TOKYO — If nothing else, Tennys Sandgren is honest about the position he finds himself in as the last hope for American tennis to avoid being shut out from the medal stand at the these Olympics, something that hasn’t happened since 1920, when no Americans entered the tournament.
“To be fair, we probably shouldn’t even be playing,” Sandgren said, referring to himself and doubles partner Austin Krajicek, who only made the U.S. team because the highest-ranked American men decided that playing an ATP 250 event in Atlanta this week would be a better use of their time.
But regardless of how they made it here, Sandgren and Krajicek could very well leave with a bronze medal. After losing a brutally close 6-4, 6-4 semifinal to the world’s No. 1-ranked doubles team of Nikola Mektic and Mate Pavic of Croatia on Thursday, they’ll return Friday to face New Zealand’s Marcus Daniell and Michael Venus for third place.
“We’ll both be champing at the bit, I’m sure, and it’ll be tough to contain the energy,” Sandgren said.
In a world where we knew less about our athletes, where we didn’t have access to so many of their thoughts and beliefs, the opportunity for a couple journeyman pros to attain something so significant for Team USA would be universally hailed as one of the feel-good stories of the Tokyo Olympics.
And yet, Sandgren understands as well as anyone that a lot of tennis fans – a lot of American tennis fans – will be actively rooting for him to lose Friday.
“Everything is polarizing,” Sandgren said. “Everything is turned into something that it isn’t.”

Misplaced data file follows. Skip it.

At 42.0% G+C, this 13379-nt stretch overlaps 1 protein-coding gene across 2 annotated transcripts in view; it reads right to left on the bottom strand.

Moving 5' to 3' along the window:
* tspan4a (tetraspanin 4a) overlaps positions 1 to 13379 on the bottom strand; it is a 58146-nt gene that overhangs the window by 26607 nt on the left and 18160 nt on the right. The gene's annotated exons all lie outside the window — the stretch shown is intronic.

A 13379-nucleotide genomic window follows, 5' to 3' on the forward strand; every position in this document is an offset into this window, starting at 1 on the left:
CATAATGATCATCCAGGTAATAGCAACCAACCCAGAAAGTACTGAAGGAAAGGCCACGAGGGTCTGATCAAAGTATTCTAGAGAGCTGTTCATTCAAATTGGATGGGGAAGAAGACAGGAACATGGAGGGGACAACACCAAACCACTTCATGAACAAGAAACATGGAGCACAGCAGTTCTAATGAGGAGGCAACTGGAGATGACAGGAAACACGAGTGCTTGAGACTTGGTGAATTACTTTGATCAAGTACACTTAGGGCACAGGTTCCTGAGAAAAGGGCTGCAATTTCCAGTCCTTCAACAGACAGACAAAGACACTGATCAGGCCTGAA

In this instance, Sandgren wasn’t talking about himself, though he easily could have been. He was answering a question about the discourse back in the U.S. that has bubbled up since Simone Biles pulled out of the team all-around competition due to mental health concerns, a moment that has become catnip for some politically conservative talking heads.
“I have no idea what it’s like to have the weight of that much expectation on your shoulders,” Sandgren said. “Everybody should be respecting her and respecting her choice and respecting how she’s doing and how she’s dealing with being a human because she’s a human first. I think that’s the most important thing and all this other polarization nonsense is people kicking political footballs.”
Of course, suggesting that Biles’ situation or the general discussion around athletes’ mental health is a symbol of American decline is little more than a ridiculous outrage grift.
But it’s no longer an outlier.
At these Olympics, large numbers of Americans are rooting against the U.S. men’s basketball team because Gregg Popovich was an outspoken critic of former President Trump. Just a few days ago, Trump encouraged a crowd at one of his events to boo the U.S. women’s soccer team, which had lost its first match of the Olympics.
This is where we are. And it’s where we are with Sandgren, too, albeit…
Read More: Tennys Sandgren is USA’s last chance for Tokyo Olympics tennis medal 2021-07-29 19:08:21